Immunise against HPV: Parent Consent Form - HE2044

Reviewed
December 2022
This resource relates to the following topics:

Consent form in English for vaccination against human papillomavirus (HPV), including information for parents and guardians.

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Reviewed
December 2022
Updated
December 2022
Format
Pamphlet A4
HE code
HE2044
Language
English

The full resource:

Immunise against HPV

(human papillomavirus)

In Year 7 or 8, students are offered free HPV immunisation to help protect them against a number of cancers later in life. It can save lives.

Parent consent form

Please sign and return the form to school.

HPV vaccine parent consent form

In Year 7 or 8, students are offered free HPV immunisation to help protect them against a number of cancers later in life. It can save lives.

This form provides you with information about the HPV vaccine and seeks your permission for your child to be immunised at school.

Please complete the attached consent form and return to your school.

What is HPV

HPV is a group of very common viruses that infect about 80% of people in their teenage years. HPV spreads through intimate skin-on-skin contact.

Most HPV infections get better on their own. But sometimes they can cause a number of different cancers for all genders later in life – such as cervical and throat cancer.

Getting the free HPV vaccine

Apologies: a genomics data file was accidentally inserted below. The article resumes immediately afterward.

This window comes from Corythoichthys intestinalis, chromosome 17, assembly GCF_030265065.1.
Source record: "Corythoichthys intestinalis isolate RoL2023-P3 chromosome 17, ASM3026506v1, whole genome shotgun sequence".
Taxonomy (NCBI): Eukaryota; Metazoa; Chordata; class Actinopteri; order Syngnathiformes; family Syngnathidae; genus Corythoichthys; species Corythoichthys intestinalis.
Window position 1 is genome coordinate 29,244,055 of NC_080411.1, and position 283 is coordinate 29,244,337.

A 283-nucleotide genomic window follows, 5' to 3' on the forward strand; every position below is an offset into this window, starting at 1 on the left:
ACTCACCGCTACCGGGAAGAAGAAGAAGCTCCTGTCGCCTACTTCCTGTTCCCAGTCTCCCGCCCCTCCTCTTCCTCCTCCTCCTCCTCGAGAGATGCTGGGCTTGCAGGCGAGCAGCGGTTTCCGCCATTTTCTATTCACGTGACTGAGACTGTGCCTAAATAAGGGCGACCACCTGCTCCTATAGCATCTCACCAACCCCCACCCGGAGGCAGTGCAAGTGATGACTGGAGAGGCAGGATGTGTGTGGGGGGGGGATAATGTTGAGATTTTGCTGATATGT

The HPV vaccine is called Gardasil® 9. It is very effective at preventing nine types of HPV.

School vaccinations

Most tamariki are offered the vaccine at school, usually in Year 7 or 8. This is the best time to immunise them, as a pre-teen’s immune system is really effective at making antibodies in response to the vaccine and protection is long lasting.

Tamariki aged 9 to 14 need two doses

Immunisations outside of school

If your child has missed out for any reason, they can easily catch up with a visit to your medical centre or practice nurse. This is also an option if you would like to be with your child when they get their vaccination.

Side effects

 

The HPV vaccine has an excellent safety record but, like all medicines, it may cause side effects.

The most common side effect is a sore arm from the injection - you can put a cloth or ice pack on it to feel better.

Other common side effects include:

  • headache
  • feeling tired, dizzy, or sick
  • feeling feverish or sweaty.

Very rarely, a severe allergic reaction (anaphylaxis) can happen after a vaccination. Your child will be observed for 20 minutes after the immunisation so that any reaction can be treated. Vaccinating teams are trained to manage anaphylaxis and have the equipment for this.

Tamariki recovering from illnesses such as a cold, flu, or COVID-19 (after isolation) can still be immunised as long as they do not have a fever.

If your child has had a severe allergic reaction to a vaccine in the past, or has been unwell recently, please include these details on the consent form attached.

Tips for preparing your tamariki for vaccination

A good breakfast or lunch before immunisation can prevent your tamariki from feeling faint or dizzy. A snack before or after also helps.

The vaccinations are given in the upper arm, so wearing a loose shirt with short sleeves will make things easier.

Make sure they take things easy after their immunisation as their arm might be a bit sore.

Where can I get more information?

Contact the vaccinator directly if you would like more information about filling in the Parent Consent Form or if you would like this information in another language.

Summary Consumer Medicine Information

  • Gardasil®9 is a vaccine that helps prevent the following diseases caused by human papillomavirus (HPV) types 6, 11, 16, 18, 31, 33, 45, 52 and 58: cervical, vulvar, vaginal and anal cancer, abnormal and precancerous cervical, vulvar, vaginal, genital and anal lesions, genital warts, HPV infection and other HPV cancers.